It would be an over simplification to say that Mwandishi’s work was suffuse with African rhythms on the bottom and Sun Ra-like electronic experimentation on the top, especially because in some ways that generalization is also true of the Head-hunters music. It is accurate to note however that the avant garde tendencies and abstract experimentation were replaced with funk driven, catchy melodies as the foundation for the jazz improvisations.

It is important to understand that The Head-hunters were still primarily a jazz band. All of that would change radically when Hancock went into his next creative phase, sometimes called the Future Shock era. Even though Herbie became associated with electronic dance music and had his largest hit with the song "Rockit," Hancock continue to record acoustic jazz with his VSOP group.

In 1976 George Wein presented Hancock in a retrospective concert as part of the New York Jazz Festival. The currently out of print, two-LP (now a double CD) recording VSOP
was a success both musically and as a retrospective. On one recording you hear each of the three bands playing at full throttle making it easy to compare and contrast the three divergent although not unrelated styles.

I don’t have a favorite. I like all three eras. I do think that the Head-hunters band on this live recording is the best of the Head-hunters and for that reason, we’re featuring one of the two cuts from them that are included on the VSOP album. This Head-hunters line-up was Paul Jackson on electric bass, James Levi on drums, Bennie Maupin on reeds, Kenneth Nash on percussion, Ray Parker Jr. and Wah Wah Watson on guitar, led by Herbie Hancock on keyboards.

 

It is highly instructive to compare the three drummers and the ways in which Hancock employs rhythms. Feel the power poly-rhythms of Tony Williams, who also uses space as a rhythm. Observe the adroit aural paintings of Billy Hart, who uses his drum kit as a canvas almost as if he had been influenced by French Impressionists on the soft side and West African mask makers (who were the seminal influence on French Cubists) on the angular side of rhythm making.

 

Rock back and forth with the bifurcated jazz and funk drumming of James Levi whose right hand plays the ride cymbals with a jazz feel while his left hand provides a heavy back beat on the snare and his feet on the sock cymbal and bass drum bridge the two styles of drumming. It’s all marvellous.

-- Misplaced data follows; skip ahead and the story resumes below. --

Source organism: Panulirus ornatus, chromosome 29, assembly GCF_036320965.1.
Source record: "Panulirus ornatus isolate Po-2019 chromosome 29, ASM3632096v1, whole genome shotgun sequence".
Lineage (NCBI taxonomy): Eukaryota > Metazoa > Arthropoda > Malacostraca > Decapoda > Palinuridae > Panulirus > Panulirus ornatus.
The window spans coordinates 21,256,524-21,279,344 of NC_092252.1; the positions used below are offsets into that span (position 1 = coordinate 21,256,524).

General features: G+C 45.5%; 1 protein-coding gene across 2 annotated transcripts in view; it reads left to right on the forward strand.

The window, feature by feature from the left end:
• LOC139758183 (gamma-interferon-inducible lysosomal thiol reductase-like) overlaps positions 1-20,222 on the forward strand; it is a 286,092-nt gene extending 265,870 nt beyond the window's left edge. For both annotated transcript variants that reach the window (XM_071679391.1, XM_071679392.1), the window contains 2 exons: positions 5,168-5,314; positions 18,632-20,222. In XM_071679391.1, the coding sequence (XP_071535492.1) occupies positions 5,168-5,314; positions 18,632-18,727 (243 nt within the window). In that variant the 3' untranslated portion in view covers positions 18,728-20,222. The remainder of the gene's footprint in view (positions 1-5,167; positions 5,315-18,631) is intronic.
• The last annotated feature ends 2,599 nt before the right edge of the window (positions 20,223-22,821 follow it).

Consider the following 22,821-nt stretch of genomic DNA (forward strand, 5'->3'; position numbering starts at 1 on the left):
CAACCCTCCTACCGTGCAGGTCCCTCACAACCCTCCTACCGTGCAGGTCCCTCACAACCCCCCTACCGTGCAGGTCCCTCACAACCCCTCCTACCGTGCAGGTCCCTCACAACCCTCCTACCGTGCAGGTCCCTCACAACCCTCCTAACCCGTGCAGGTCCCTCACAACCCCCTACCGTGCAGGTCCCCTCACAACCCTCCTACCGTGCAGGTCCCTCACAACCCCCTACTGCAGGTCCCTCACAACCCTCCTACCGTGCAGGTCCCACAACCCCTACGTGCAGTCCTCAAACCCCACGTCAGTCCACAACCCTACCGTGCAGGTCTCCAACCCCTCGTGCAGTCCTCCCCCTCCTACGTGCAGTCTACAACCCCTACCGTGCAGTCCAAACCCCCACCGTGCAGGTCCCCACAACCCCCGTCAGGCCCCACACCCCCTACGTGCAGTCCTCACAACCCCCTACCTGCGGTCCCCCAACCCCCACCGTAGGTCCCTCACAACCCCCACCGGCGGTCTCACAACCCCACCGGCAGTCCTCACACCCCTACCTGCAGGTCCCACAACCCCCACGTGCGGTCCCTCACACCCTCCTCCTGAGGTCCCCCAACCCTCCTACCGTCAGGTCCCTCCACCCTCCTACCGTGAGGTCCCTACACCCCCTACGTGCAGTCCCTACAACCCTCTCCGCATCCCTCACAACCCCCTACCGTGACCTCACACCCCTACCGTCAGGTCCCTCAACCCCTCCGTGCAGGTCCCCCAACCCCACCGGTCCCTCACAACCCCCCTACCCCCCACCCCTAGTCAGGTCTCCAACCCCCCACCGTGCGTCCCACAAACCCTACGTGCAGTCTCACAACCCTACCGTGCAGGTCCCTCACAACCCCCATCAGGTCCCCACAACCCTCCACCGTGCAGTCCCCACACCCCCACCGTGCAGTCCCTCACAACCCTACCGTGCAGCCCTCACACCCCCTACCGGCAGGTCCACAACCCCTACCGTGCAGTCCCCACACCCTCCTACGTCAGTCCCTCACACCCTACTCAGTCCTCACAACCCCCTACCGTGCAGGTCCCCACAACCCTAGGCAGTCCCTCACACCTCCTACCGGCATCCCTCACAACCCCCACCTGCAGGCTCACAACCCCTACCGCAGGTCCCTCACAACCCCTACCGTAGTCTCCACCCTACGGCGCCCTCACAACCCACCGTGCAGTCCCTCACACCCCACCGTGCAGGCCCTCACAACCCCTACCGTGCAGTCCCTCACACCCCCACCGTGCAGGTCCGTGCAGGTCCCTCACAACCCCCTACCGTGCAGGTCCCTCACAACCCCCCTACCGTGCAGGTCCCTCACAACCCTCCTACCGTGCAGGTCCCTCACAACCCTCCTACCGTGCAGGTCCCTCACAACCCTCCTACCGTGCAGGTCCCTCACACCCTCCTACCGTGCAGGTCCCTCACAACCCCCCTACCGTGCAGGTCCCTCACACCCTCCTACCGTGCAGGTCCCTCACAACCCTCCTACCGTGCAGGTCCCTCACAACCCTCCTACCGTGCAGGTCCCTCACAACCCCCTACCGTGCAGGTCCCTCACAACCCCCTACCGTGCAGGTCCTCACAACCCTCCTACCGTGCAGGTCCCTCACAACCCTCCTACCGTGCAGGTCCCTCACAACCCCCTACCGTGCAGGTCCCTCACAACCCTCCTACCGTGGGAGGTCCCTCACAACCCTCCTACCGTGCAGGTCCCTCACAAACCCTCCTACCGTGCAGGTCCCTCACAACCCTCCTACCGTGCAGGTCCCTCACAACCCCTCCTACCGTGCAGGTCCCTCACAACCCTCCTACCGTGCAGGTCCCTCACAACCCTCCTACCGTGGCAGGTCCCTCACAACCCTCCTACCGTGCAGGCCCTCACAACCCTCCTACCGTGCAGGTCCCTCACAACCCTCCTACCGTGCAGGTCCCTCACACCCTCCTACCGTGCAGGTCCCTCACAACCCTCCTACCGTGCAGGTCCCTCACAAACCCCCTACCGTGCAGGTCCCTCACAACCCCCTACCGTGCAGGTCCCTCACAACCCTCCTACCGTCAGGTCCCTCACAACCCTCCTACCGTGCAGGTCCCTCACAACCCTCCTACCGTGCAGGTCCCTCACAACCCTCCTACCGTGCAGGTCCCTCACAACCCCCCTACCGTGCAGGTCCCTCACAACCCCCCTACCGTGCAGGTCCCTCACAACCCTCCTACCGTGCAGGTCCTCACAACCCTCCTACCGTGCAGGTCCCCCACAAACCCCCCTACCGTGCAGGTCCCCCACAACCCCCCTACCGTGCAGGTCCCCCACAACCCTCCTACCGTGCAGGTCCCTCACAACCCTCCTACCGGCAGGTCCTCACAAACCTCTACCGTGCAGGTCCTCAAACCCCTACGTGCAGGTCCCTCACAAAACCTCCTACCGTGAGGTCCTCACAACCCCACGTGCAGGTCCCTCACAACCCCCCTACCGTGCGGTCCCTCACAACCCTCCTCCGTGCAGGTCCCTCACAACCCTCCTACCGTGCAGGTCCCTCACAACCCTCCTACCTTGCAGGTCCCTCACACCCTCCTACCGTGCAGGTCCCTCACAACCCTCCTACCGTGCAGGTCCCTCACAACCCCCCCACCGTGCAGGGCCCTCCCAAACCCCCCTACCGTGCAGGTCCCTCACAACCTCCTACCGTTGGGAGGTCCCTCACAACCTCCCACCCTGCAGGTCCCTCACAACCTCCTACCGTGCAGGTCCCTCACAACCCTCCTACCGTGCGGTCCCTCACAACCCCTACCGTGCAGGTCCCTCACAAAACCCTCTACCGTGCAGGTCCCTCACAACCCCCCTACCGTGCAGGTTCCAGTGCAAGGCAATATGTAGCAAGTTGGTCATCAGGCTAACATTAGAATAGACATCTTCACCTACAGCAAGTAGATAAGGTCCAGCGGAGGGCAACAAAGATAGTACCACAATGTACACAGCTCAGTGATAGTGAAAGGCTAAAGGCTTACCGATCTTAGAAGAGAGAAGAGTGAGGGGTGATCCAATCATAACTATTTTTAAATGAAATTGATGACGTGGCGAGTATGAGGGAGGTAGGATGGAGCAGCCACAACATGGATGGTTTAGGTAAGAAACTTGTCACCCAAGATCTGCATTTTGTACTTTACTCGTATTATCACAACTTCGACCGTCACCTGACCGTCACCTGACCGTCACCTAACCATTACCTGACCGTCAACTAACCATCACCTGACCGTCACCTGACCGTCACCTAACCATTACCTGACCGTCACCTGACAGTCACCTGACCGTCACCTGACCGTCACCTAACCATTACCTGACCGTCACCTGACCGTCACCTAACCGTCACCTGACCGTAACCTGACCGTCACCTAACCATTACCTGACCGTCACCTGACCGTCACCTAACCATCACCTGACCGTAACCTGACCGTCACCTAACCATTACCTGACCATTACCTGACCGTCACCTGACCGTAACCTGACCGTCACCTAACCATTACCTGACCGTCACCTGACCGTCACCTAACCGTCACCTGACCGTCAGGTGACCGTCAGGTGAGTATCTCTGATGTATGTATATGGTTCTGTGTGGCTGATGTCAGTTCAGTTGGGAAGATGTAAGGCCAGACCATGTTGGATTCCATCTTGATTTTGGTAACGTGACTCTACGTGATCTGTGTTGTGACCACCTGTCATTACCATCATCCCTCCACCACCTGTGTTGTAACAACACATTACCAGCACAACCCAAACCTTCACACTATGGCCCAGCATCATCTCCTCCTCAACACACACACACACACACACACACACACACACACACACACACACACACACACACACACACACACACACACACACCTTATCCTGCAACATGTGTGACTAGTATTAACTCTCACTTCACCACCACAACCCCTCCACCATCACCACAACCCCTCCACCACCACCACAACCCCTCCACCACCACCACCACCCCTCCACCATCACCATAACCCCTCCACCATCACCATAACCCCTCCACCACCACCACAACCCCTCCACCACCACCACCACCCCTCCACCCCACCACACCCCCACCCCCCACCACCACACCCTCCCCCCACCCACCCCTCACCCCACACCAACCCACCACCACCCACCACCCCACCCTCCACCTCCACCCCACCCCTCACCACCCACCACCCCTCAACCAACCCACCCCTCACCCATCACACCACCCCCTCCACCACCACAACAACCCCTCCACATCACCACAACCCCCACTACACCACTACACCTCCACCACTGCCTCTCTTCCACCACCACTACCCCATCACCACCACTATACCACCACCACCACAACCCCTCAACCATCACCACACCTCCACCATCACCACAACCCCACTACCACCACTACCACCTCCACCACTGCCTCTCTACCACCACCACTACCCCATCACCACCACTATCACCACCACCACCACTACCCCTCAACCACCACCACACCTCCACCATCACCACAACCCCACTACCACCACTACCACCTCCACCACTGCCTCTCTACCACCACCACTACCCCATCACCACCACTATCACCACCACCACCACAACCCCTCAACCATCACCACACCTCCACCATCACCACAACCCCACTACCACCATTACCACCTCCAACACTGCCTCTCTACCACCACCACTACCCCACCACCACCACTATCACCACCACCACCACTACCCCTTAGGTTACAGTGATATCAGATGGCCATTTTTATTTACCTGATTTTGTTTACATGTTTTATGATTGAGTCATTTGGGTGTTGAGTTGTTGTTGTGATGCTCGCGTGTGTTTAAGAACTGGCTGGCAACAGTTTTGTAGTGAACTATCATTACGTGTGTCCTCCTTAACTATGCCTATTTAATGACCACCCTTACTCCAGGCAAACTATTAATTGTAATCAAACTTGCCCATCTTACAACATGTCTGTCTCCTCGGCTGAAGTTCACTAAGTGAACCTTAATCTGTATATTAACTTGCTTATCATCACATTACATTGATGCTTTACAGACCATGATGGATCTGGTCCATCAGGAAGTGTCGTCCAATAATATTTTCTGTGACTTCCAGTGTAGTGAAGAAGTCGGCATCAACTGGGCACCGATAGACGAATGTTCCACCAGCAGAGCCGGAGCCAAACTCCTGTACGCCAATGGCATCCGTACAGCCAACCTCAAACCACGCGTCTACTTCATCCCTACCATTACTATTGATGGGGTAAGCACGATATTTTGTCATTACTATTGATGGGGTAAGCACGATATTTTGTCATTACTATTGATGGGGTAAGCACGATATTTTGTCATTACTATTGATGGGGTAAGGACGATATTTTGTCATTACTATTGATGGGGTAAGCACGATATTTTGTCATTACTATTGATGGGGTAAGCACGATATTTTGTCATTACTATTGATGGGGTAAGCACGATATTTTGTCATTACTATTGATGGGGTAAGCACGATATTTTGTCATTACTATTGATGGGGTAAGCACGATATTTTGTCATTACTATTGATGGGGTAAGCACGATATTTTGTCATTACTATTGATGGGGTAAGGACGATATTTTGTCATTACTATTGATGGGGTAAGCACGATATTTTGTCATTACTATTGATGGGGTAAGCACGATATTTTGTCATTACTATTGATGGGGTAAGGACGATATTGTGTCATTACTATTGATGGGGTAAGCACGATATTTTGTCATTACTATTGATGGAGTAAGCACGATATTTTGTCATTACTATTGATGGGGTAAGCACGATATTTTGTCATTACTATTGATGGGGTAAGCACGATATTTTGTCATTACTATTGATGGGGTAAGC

Whether swinging acoustically with VSOP, exploring space with Mwandishi, or funking it up with the Head-hunters, for all his experimentation Hancock never ever drops the beat. Numerous critics have commented on Hancock’s classical background and his advanced use of harmony but I believe the most distinctive element of Hancock’s music is his understanding and use of rhythm.  

 

I don’t know but I hope that the actual concert was longer than what has thus far been released and that at some future date the entire concert will be released. On the evidence of the VSOP recording, it was an inspired concert that featured passionate performances from three different bands at the top of their respective, different and distinctive game.

 

 

Kalamu ya Salaam is a New Orleans-based writer and filmmaker. He is also the founder of Nommo Literary Society - a Black writers workshop. 

 

Please e-mail comments to comments@thenewblackmagazine.com

 

 

  Send to a friend  |   View/Hide Comments (0)   |     Print

2019 All Rights Reserved: The New Black Magazine | Terms & Conditions
Back to Home Page nb: People and Politics Books & Literature nb: Arts & Media nb: Business & Careers Education